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Navalny's Taunts Led to 'Speedy' Investigation

Alexei Navalny Wikimedia Commons

Days before the much-anticipated trial of opposition leader Alexei Navalny is scheduled to begin, an Investigative Committee spokesman has suggested that Navalny's constant criticism of the government caused investigators to "accelerate" work on the case against him.

When someone "uses all his energy to bring attention to himself" and "provokes the government," his past attracts more attention, and the process of exposing him "accelerates," spokesman Vladimir Markin told Izvestia in a interview published on Friday that was remarkable for its open distain.

The government had previously denied any link between Navalny's politics and the criminal case, and Markin again insisted that the charges were not politically motivated, but rather "Navalny … banal," he said, correcting a dubious slip of the tongue.

At several points in the interview, Markin seemed to express outright contempt for the opposition leader, calling him a foreign puppet, accusing his projects of "parasitizing" government mechanisms, and saying his anti-corruption skills could come in handy in prison.

Navalny, 36, a lawyer who rose to prominence as an anti-corruption blogger, currently operates several Internet-based projects that investigate government spending, spread anti-government propaganda, and make it easier for tenants to report problems to utilities companies.

On Wednesday, he will go before a judge to face allegations that he led a criminal group that stole 16 million rubles ($516,000) worth of timber from a state-owned company in 2011-12, a crime punishable by up to 10 years in prison.

He has denied any wrongdoing, and on Friday, he joked that he would give 20 cubic meters of fir lumber to anybody who could find evidence for the accusation in the indictment.

Security has reportedly been beefed up at the courthouse in Kirov, about 800 kilometers east of Moscow, and city officials have sanctioned a small rally in support of Navalny to take place on Wednesday morning across from the building.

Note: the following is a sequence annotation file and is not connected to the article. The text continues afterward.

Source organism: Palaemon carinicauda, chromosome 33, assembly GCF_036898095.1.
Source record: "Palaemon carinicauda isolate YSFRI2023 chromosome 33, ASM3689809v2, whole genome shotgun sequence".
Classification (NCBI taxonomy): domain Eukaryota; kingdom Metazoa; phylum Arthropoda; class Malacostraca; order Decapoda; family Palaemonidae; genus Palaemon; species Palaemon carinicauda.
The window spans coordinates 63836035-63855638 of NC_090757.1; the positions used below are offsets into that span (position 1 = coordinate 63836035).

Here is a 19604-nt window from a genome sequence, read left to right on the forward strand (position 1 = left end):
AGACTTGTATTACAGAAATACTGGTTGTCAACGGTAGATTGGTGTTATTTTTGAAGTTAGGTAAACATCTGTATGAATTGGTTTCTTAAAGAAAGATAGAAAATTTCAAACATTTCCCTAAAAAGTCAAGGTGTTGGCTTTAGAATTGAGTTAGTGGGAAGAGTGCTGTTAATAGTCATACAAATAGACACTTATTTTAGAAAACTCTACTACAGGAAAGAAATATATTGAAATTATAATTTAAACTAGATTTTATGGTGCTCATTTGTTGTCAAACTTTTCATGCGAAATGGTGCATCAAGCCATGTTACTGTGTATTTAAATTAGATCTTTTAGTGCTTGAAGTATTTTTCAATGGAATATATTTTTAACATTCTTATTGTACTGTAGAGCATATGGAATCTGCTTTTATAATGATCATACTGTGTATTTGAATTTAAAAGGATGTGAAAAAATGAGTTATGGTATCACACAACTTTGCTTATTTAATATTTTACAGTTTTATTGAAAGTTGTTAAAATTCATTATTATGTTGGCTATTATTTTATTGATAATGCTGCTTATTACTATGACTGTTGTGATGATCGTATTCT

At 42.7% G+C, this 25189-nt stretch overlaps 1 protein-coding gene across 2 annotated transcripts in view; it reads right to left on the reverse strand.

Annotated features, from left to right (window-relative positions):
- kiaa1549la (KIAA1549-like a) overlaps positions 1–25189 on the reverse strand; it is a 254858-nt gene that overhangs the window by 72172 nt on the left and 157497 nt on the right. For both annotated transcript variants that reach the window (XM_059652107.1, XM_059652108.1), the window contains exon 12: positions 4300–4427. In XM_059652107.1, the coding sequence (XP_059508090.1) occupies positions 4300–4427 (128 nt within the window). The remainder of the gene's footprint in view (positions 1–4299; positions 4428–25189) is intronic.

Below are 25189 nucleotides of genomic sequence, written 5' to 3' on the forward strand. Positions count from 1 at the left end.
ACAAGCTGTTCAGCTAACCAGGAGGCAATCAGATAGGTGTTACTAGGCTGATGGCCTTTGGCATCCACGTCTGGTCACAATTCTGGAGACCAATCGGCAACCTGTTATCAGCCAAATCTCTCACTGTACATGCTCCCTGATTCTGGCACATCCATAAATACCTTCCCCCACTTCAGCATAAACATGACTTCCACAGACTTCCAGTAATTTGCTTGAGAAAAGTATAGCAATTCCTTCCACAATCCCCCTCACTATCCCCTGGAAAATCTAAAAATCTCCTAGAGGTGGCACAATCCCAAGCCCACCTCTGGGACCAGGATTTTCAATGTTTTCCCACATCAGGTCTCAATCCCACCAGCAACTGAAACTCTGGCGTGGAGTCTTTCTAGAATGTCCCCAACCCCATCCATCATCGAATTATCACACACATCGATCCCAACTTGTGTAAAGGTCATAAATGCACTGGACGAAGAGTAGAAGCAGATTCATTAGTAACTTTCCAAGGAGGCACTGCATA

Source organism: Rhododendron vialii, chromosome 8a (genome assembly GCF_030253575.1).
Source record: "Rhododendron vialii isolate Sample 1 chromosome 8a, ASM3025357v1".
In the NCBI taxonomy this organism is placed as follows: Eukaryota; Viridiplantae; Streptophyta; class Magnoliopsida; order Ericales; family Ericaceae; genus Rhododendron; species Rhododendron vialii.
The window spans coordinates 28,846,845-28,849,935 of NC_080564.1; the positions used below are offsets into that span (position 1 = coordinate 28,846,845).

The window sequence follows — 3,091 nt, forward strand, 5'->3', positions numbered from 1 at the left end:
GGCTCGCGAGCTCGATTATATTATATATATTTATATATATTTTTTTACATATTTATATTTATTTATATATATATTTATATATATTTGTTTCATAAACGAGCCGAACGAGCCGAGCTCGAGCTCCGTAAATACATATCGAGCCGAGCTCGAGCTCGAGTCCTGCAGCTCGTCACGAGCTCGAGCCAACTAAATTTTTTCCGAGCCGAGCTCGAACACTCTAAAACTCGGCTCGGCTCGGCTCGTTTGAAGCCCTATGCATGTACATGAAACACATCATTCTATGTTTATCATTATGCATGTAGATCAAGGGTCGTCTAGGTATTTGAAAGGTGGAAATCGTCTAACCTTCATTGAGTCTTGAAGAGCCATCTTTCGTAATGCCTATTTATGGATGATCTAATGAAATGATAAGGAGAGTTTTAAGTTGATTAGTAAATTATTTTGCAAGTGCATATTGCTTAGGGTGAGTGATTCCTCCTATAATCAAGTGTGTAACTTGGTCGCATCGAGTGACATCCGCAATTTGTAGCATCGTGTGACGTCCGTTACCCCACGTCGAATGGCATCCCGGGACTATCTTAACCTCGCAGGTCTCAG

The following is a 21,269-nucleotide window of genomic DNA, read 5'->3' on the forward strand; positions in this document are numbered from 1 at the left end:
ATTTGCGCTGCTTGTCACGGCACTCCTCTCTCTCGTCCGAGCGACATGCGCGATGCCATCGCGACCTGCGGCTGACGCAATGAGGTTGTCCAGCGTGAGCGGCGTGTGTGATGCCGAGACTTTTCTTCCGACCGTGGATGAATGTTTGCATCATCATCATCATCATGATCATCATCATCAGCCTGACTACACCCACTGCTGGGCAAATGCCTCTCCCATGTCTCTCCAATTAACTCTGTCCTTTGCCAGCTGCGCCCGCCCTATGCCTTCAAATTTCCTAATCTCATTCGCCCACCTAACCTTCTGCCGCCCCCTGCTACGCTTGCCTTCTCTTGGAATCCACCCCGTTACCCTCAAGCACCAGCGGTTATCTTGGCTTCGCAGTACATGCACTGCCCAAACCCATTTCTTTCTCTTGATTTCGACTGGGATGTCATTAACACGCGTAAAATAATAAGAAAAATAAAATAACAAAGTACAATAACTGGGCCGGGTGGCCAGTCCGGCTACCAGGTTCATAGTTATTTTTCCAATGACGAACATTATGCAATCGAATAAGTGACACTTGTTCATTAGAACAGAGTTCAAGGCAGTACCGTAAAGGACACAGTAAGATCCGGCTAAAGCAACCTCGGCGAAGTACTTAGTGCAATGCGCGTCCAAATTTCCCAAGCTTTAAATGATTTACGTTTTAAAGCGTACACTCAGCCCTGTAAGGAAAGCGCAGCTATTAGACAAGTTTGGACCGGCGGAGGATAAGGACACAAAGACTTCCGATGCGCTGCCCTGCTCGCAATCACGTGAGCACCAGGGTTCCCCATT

Arguably the opposition's most popular leader, Navalny has had several criminal investigations opened against him in recent months, a period that has also seen the government pass new restrictions on public demonstrations, defamatory speech, and non-governmental organizations.

The court case looks likely to become the most widely discussed case since last year, when three members of the band Pussy Riot were tried for performing a profane "punk prayer" in a Moscow cathedral, and the outcome has become the subject of intense speculation.

Alexei Makarkin, deputy director of the Center for Political Technologies, said Navalny would likely be convicted, thereby making him ineligible to run for public office and marking him as a "criminal" for many Russians, who believe that "where there's smoke, there's fire."

About 55 percent of respondents who have heard of Navalny — or about one in three Russians — think he is guilty, according to the results of a March poll by the independent Levada Center.

"The government wants to take Navalny out of politics, to neutralize him. The question is, 'Will he be jailed, or will he get a suspended sentence?" Makarkin said by telephone on Friday.

If Navalny is imprisoned, he'll become a symbol for the opposition. But years in prison could also erode his political strength as it has for jailed former oligarch Mikhail Khodorkovsky, said Alexei Mukhin, head of the Center for Political Information, by telephone on Friday.

Navalny has said in several recent interviews that he is ready for jail. "Inside, I'm ready for it. I've written letters of attorney, and talked it over with my wife many times. If they jail me, they jail me. … But, of course, the prospect doesn't evoke any positive emotions," he told The New Times.

Earlier this month, Navalny announced presidential ambitions, causing critics from the ruling United Russia party, which Navalny has dubbed "the party of crooks and thieves," to accuse the opposition leader of attempting to paint himself as a political prisoner.

The next presidential elections are scheduled for 2018, and while 55 percent of respondents told the Levada Center in March that they did not want President Vladimir Putin to be re-elected, only 14 percent said they would vote for Navalny.

In another political move, a group of Navalny allies on Wednesday submitted documents to register a new political party, called the "People's Alliance." While Navalny is not a party member, he is an "inspiration and supporter," the head of party's branch in Kirov said by telephone on Friday.

The trial that begins on Wednesday could last a week, or it could take months, Navalny told Dozhd television last week.

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